This was the situation into which Bernie Ecclestone and Max Mosley in recent weeks introduced their divisive 9-point plan purportedly designed to improve the Formula One show and cut costs. This has caused quite a bit of discontent as the proposals raise important questions about the future of the sport. McLaren team boss Ron Dennis accused Bernie Ecclestone of using the "tactics of diversion" to derail the issue of the ownership of Formula 1.

If so, the FIA proposals have had at least some of their desired effect. The teams linked with the GPWC are McLaren, Ferrari, Jaguar, and Renault. Sauber votes with Ferrari. Prior to the issuance of the FIA plan the independent teams, Williams, BAR, Jordan, Minardi and Arrows were expected to join the GPWC group in the takeover. Toyota does not get a vote. But several of the smaller teams have come out in favor of some of the FIA's more radical proposals, like weight handicapping, and are beginning to feel that a Formula 1 Commission run by the automobile manufacturers might not be in their best interests. If they stick to that conviction, the teams block vote is split 6 to 6 and the coup cannot succeed.

As a result, in recent weeks the right of some of the small teams to participate in the October 28 vote has been called into question. At the moment there are theoretically 10 operational Formula One teams. Arrows has not been seen since the Grand Prix of Germany and missed the last five Grands Prix but, due to an inexplicable failure to act on the part of the FIA, would still seem to have some vague right to vote on the Formula 1 Commission. This would be decided by the chairman of the Commission, Bernie Ecclestone, although in practice he usually hands the task over to Max Mosley. But would the decision hold up under scrutiny? McLaren boss Ron Dennis, among others, is vocal in his objection to Minardi having a vote because the team has not scored enough points in recent years. His attempts of late to extract the Prost team's Concorde money, which was gifted to Minardi by Ecclestone, is hardly likely to enlist the team's cooperation in any attempted coup. This may account for his objection.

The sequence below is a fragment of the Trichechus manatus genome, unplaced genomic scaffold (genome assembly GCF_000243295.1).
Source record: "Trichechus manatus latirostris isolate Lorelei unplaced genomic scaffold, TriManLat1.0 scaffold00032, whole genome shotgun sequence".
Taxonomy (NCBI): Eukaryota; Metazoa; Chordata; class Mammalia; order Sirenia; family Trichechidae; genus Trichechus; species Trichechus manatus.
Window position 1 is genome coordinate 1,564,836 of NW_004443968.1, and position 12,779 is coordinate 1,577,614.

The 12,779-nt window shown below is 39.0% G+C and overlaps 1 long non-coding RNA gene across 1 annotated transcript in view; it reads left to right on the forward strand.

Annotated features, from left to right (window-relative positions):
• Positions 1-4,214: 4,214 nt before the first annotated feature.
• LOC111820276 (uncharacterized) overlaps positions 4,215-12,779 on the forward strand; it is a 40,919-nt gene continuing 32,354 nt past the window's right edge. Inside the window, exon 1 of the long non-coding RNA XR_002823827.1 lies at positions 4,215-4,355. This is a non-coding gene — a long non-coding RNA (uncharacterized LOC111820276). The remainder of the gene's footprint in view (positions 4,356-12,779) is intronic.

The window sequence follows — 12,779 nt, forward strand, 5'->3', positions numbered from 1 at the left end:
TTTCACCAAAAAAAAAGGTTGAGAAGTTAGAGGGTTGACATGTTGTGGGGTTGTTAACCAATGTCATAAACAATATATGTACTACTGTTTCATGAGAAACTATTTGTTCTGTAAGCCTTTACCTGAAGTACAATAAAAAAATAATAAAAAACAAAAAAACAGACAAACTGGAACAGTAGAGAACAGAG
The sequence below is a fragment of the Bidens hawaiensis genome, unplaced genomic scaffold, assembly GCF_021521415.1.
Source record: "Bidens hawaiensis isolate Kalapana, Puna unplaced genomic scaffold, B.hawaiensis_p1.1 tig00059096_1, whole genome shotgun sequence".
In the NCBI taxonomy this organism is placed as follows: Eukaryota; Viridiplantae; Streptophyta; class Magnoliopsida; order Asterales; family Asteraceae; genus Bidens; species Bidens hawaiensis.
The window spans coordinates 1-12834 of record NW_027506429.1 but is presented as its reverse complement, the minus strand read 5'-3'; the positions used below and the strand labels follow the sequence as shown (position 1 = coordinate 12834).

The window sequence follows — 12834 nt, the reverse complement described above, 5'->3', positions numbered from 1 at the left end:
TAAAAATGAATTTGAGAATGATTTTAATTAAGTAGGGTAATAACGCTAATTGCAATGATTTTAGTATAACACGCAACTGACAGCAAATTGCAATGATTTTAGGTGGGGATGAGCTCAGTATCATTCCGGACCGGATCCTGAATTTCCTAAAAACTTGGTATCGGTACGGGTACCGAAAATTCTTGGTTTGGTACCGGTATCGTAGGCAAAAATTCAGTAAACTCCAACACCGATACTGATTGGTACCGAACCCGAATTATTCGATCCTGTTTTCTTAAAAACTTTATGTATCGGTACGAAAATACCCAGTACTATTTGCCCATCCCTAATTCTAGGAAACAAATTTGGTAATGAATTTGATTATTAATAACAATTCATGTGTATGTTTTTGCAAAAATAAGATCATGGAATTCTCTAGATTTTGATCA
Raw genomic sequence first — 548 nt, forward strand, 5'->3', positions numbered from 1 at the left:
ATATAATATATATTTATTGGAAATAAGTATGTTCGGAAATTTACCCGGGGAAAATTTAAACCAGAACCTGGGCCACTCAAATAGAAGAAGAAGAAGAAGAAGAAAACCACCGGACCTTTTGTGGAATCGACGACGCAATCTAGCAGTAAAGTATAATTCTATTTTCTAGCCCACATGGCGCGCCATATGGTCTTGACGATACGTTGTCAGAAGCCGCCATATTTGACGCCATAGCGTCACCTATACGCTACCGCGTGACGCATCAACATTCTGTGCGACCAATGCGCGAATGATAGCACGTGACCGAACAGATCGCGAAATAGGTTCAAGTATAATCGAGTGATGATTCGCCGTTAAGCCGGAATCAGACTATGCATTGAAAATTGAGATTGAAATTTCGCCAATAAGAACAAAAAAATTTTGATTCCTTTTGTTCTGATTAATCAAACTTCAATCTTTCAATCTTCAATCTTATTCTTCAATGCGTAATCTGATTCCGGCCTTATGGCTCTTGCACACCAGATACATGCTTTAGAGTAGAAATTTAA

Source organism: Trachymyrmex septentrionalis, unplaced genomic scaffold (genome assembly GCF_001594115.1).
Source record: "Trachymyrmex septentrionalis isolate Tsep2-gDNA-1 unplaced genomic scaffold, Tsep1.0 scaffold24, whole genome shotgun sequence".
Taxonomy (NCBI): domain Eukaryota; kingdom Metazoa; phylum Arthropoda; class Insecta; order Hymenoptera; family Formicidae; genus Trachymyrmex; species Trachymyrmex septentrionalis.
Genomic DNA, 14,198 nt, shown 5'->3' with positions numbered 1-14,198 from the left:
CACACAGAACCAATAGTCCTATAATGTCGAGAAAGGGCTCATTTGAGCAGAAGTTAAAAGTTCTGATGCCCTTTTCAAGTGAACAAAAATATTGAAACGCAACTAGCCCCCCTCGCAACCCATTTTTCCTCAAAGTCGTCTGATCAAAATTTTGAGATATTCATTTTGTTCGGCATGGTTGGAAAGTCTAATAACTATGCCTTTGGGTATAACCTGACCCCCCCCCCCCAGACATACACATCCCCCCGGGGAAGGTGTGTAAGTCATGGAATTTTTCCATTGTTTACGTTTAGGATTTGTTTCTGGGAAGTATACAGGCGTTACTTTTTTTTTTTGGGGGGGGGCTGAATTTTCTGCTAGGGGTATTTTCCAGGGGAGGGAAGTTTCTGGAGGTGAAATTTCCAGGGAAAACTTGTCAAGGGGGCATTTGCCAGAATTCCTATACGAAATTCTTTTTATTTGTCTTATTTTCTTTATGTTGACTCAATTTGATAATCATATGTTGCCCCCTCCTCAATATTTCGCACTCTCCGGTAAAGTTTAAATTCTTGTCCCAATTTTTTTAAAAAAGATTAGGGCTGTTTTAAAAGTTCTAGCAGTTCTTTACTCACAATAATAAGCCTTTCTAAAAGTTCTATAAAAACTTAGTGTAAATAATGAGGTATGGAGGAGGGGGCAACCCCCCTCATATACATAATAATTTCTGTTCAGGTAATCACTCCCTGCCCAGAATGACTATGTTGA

If Arrows and Minardi are deprived of their voting rights, there will be only eight teams left. In such an event, if the vote is split four to four, the teams' 12 votes will be split into six for a proposal and six opposed. In order to defeat a proposal--such as one of Max Mosley's 9-point plan elements--eight votes are needed. The big teams can count on the two sponsors, the engine manufacturer and the tire manufacturer to vote with them so that creates the necessary block to any of Mosley's more frivolous suggestions. However, if there are nine teams and the split should go five to four in favor of a proposal, the teams' entire block vote would go with the idea and it would pass.

It is a delicate balancing act. It is precisely the special interests which have prevented the auto manufacturers from gaining political control of the Formula One Commission in the past. This time around Ferrari, Williams, McLaren and Sauber seem united with the votes of Jaguar and Renault uncertain. All the big four need is one of the undecided to carry the teams' vote but already there is talk that Jaguar will not support any action which attacks Minardi (a Cosworth customer) and that would deprive the big teams of a crucial two votes as Ford, which represents the engine manufacturers, will back Jaguar.